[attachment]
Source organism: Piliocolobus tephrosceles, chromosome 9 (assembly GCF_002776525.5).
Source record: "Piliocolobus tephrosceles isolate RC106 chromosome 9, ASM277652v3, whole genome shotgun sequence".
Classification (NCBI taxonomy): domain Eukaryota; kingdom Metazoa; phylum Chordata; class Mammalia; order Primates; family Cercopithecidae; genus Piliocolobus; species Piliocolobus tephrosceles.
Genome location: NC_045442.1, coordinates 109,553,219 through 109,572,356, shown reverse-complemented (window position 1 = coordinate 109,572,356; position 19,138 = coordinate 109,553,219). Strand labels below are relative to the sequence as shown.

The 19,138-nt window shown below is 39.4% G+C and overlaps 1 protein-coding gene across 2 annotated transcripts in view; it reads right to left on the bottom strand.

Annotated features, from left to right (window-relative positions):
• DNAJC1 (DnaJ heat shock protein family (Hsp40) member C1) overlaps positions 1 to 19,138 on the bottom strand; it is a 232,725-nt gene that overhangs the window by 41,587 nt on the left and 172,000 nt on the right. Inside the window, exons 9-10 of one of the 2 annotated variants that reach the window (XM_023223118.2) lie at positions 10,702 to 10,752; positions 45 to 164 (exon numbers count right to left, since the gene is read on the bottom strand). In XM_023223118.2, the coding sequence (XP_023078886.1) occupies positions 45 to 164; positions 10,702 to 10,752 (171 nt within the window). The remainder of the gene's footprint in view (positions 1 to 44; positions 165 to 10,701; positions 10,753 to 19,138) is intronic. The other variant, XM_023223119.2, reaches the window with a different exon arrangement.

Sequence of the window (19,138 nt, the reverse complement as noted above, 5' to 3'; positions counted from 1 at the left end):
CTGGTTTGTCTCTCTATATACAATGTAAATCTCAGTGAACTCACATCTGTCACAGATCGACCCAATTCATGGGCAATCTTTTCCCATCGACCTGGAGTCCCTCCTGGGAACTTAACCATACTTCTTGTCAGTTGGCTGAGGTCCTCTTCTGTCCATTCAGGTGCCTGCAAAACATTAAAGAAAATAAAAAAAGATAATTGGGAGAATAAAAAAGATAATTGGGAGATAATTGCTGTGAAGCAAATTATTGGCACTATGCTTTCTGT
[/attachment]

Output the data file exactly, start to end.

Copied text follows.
Source organism: Piliocolobus tephrosceles, chromosome 9 (assembly GCF_002776525.5).
Source record: "Piliocolobus tephrosceles isolate RC106 chromosome 9, ASM277652v3, whole genome shotgun sequence".
Classification (NCBI taxonomy): domain Eukaryota; kingdom Metazoa; phylum Chordata; class Mammalia; order Primates; family Cercopithecidae; genus Piliocolobus; species Piliocolobus tephrosceles.
Genome location: NC_045442.1, coordinates 109,553,219 through 109,572,356, shown reverse-complemented (window position 1 = coordinate 109,572,356; position 19,138 = coordinate 109,553,219). Strand labels below are relative to the sequence as shown.

The 19,138-nt window shown below is 39.4% G+C and overlaps 1 protein-coding gene across 2 annotated transcripts in view; it reads right to left on the bottom strand.

Annotated features, from left to right (window-relative positions):
• DNAJC1 (DnaJ heat shock protein family (Hsp40) member C1) overlaps positions 1 to 19,138 on the bottom strand; it is a 232,725-nt gene that overhangs the window by 41,587 nt on the left and 172,000 nt on the right. Inside the window, exons 9-10 of one of the 2 annotated variants that reach the window (XM_023223118.2) lie at positions 10,702 to 10,752; positions 45 to 164 (exon numbers count right to left, since the gene is read on the bottom strand). In XM_023223118.2, the coding sequence (XP_023078886.1) occupies positions 45 to 164; positions 10,702 to 10,752 (171 nt within the window). The remainder of the gene's footprint in view (positions 1 to 44; positions 165 to 10,701; positions 10,753 to 19,138) is intronic. The other variant, XM_023223119.2, reaches the window with a different exon arrangement.

Sequence of the window (19,138 nt, the reverse complement as noted above, 5' to 3'; positions counted from 1 at the left end):
CTGGTTTGTCTCTCTATATACAATGTAAATCTCAGTGAACTCACATCTGTCACAGATCGACCCAATTCATGGGCAATCTTTTCCCATCGACCTGGAGTCCCTCCTGGGAACTTAACCATACTTCTTGTCAGTTGGCTGAGGTCCTCTTCTGTCCATTCAGGTGCCTGCAAAACATTAAAGAAAATAAAAAAAGATAATTGGGAGAATAAAAAAGATAATTGGGAGATAATTGCTGTGAAGCAAATTATTGGCACTATGCTTTCTGT